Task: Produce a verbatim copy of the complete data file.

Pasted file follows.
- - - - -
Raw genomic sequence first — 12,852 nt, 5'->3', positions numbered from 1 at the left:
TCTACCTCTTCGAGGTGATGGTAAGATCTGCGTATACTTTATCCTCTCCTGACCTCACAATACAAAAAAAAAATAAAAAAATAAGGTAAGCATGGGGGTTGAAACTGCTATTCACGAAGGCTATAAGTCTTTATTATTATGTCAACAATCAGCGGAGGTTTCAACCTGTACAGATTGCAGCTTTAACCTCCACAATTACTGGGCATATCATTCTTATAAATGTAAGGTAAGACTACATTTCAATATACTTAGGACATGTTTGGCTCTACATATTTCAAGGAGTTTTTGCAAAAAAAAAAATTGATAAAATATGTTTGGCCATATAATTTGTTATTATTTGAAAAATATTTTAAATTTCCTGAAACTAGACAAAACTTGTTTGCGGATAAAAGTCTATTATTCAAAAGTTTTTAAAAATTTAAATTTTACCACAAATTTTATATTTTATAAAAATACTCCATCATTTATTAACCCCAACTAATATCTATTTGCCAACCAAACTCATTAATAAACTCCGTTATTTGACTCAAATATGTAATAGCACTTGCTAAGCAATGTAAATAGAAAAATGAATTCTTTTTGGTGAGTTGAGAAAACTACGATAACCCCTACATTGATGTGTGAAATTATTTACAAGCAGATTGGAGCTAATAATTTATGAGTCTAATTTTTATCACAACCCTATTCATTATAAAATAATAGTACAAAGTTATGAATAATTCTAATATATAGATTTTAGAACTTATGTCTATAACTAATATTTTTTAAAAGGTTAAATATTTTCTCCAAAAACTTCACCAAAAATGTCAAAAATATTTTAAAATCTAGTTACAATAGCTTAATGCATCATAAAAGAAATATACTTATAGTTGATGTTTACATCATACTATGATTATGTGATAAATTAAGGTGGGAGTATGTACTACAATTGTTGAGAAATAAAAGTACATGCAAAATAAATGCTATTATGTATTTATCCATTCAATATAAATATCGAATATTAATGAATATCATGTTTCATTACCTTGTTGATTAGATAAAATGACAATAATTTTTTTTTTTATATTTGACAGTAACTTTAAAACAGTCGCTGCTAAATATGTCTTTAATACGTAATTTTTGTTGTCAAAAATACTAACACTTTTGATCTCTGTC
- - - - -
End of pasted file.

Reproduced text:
Raw genomic sequence first — 12,852 nt, 5'->3', positions numbered from 1 at the left:
TCTACCTCTTCGAGGTGATGGTAAGATCTGCGTATACTTTATCCTCTCCTGACCTCACAATACAAAAAAAAAATAAAAAAATAAGGTAAGCATGGGGGTTGAAACTGCTATTCACGAAGGCTATAAGTCTTTATTATTATGTCAACAATCAGCGGAGGTTTCAACCTGTACAGATTGCAGCTTTAACCTCCACAATTACTGGGCATATCATTCTTATAAATGTAAGGTAAGACTACATTTCAATATACTTAGGACATGTTTGGCTCTACATATTTCAAGGAGTTTTTGCAAAAAAAAAAATTGATAAAATATGTTTGGCCATATAATTTGTTATTATTTGAAAAATATTTTAAATTTCCTGAAACTAGACAAAACTTGTTTGCGGATAAAAGTCTATTATTCAAAAGTTTTTAAAAATTTAAATTTTACCACAAATTTTATATTTTATAAAAATACTCCATCATTTATTAACCCCAACTAATATCTATTTGCCAACCAAACTCATTAATAAACTCCGTTATTTGACTCAAATATGTAATAGCACTTGCTAAGCAATGTAAATAGAAAAATGAATTCTTTTTGGTGAGTTGAGAAAACTACGATAACCCCTACATTGATGTGTGAAATTATTTACAAGCAGATTGGAGCTAATAATTTATGAGTCTAATTTTTATCACAACCCTATTCATTATAAAATAATAGTACAAAGTTATGAATAATTCTAATATATAGATTTTAGAACTTATGTCTATAACTAATATTTTTTAAAAGGTTAAATATTTTCTCCAAAAACTTCACCAAAAATGTCAAAAATATTTTAAAATCTAGTTACAATAGCTTAATGCATCATAAAAGAAATATACTTATAGTTGATGTTTACATCATACTATGATTATGTGATAAATTAAGGTGGGAGTATGTACTACAATTGTTGAGAAATAAAAGTACATGCAAAATAAATGCTATTATGTATTTATCCATTCAATATAAATATCGAATATTAATGAATATCATGTTTCATTACCTTGTTGATTAGATAAAATGACAATAATTTTTTTTTTTATATTTGACAGTAACTTTAAAACAGTCGCTGCTAAATATGTCTTTAATACGTAATTTTTGTTGTCAAAAATACTAACACTTTTGATCTCTGTC